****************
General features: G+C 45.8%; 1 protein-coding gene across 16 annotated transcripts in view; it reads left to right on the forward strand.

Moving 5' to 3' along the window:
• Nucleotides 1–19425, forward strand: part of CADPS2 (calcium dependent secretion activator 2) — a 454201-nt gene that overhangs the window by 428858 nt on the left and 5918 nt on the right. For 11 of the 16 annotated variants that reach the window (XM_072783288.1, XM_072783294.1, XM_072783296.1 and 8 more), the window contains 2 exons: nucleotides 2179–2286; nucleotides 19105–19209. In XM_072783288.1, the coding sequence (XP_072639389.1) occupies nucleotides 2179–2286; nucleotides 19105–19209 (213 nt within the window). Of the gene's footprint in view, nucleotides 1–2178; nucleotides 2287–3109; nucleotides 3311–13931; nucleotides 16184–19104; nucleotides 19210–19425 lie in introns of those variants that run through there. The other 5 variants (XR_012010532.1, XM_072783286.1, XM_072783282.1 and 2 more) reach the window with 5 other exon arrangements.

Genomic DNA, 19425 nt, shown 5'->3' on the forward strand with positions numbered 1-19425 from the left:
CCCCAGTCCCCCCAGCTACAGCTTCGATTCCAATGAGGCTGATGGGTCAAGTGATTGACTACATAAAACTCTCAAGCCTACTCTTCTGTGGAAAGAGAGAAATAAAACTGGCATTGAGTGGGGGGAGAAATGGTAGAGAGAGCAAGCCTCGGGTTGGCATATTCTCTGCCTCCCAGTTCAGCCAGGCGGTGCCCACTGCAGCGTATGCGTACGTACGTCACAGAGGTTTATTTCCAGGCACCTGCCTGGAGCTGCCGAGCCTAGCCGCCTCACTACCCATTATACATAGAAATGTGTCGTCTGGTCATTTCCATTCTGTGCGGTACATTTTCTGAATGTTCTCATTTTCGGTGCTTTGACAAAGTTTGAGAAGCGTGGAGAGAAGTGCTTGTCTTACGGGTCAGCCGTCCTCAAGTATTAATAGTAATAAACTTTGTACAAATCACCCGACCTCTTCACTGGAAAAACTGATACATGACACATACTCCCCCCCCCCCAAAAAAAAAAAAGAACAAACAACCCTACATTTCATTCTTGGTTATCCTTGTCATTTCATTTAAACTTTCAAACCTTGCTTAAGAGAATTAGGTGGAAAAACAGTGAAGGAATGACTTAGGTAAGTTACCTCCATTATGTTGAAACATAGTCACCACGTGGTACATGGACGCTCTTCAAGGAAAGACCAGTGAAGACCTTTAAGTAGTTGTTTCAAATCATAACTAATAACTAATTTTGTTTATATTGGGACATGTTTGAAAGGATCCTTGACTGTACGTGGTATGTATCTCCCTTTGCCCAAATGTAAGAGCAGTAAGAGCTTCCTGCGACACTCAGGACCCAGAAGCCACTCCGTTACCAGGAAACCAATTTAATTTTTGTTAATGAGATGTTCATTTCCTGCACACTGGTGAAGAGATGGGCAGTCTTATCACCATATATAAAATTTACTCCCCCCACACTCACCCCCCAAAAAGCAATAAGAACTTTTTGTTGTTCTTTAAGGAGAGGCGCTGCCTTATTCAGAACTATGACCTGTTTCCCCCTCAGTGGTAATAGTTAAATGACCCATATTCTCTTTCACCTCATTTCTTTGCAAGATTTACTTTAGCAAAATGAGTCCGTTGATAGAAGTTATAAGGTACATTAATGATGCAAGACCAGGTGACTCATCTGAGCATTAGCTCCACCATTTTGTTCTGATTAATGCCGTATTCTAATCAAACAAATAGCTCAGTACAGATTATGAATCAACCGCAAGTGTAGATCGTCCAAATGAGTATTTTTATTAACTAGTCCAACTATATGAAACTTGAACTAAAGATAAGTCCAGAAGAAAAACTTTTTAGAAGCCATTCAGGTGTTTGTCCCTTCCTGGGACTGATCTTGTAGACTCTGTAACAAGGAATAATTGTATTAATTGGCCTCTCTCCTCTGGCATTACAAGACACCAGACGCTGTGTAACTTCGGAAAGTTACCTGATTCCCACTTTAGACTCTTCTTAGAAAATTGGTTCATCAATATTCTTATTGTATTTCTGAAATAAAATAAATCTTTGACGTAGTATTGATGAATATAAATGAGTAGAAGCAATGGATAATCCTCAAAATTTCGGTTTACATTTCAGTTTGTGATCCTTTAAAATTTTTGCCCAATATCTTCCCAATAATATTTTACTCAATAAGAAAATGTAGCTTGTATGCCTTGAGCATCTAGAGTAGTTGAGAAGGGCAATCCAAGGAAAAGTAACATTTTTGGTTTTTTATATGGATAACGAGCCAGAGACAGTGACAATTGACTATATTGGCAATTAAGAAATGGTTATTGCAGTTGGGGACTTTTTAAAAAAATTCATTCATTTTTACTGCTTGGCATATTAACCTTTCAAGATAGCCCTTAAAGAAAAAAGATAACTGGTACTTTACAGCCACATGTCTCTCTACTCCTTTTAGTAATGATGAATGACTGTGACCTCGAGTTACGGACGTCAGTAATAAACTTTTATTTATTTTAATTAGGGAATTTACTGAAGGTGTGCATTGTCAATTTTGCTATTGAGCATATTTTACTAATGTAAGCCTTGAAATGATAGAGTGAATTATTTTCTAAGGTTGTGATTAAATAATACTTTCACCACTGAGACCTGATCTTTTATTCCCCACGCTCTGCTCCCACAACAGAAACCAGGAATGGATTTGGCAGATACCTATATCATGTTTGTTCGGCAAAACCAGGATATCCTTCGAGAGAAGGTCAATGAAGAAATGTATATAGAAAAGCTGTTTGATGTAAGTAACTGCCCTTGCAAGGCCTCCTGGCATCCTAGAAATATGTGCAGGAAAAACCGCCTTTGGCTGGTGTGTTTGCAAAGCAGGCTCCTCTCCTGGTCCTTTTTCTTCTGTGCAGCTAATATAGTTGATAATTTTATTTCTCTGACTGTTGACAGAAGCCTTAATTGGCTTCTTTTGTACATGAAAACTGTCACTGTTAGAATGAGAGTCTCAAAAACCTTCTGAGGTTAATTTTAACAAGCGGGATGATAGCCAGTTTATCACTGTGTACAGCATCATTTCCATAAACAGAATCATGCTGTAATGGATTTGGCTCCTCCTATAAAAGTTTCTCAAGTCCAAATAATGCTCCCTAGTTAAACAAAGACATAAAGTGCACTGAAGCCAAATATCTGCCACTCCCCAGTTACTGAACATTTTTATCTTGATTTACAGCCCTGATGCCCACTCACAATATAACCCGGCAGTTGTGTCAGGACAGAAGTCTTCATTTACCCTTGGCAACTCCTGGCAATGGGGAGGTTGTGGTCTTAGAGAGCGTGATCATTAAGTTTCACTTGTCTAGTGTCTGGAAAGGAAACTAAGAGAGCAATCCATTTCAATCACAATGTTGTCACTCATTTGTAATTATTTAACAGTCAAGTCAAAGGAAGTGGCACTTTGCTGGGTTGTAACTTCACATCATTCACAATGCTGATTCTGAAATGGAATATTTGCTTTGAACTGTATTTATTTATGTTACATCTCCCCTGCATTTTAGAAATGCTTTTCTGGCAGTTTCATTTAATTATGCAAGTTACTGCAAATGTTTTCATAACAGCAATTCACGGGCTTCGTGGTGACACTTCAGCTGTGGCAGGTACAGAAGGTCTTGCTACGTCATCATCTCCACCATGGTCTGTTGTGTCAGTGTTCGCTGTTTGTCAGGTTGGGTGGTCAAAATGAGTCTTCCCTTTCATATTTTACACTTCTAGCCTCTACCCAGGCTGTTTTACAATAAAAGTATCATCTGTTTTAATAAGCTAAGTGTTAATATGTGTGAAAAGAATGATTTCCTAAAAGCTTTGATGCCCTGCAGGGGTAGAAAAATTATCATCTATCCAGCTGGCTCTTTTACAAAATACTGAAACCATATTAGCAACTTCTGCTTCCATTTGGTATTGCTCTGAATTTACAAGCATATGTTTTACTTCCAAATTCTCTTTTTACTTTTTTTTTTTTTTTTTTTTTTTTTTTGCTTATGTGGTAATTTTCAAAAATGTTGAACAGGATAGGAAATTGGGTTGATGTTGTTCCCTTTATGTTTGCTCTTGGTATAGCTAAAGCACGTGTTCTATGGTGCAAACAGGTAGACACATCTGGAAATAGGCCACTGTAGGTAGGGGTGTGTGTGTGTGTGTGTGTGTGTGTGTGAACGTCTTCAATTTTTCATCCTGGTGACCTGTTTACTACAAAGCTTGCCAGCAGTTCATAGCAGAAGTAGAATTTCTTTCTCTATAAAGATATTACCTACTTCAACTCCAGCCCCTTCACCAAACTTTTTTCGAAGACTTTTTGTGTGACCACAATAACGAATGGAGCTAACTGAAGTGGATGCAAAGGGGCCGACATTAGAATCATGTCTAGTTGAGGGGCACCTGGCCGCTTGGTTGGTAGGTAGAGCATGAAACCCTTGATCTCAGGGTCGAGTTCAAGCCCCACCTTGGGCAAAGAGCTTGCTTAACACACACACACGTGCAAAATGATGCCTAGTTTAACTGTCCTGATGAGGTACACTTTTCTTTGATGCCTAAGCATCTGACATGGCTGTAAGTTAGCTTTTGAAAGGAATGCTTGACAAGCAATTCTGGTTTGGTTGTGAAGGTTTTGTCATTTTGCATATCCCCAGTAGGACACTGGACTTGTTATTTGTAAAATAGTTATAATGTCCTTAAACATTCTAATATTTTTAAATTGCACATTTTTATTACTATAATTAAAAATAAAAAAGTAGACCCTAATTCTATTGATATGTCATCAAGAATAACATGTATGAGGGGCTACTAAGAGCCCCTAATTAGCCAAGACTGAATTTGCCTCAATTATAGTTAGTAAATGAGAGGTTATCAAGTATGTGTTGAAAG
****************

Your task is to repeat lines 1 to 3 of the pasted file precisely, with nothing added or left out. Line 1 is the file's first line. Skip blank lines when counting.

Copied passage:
General features: G+C 45.8%; 1 protein-coding gene across 16 annotated transcripts in view; it reads left to right on the forward strand.

Moving 5' to 3' along the window:
• Nucleotides 1–19425, forward strand: part of CADPS2 (calcium dependent secretion activator 2) — a 454201-nt gene that overhangs the window by 428858 nt on the left and 5918 nt on the right. For 11 of the 16 annotated variants that reach the window (XM_072783288.1, XM_072783294.1, XM_072783296.1 and 8 more), the window contains 2 exons: nucleotides 2179–2286; nucleotides 19105–19209. In XM_072783288.1, the coding sequence (XP_072639389.1) occupies nucleotides 2179–2286; nucleotides 19105–19209 (213 nt within the window). Of the gene's footprint in view, nucleotides 1–2178; nucleotides 2287–3109; nucleotides 3311–13931; nucleotides 16184–19104; nucleotides 19210–19425 lie in introns of those variants that run through there. The other 5 variants (XR_012010532.1, XM_072783286.1, XM_072783282.1 and 2 more) reach the window with 5 other exon arrangements.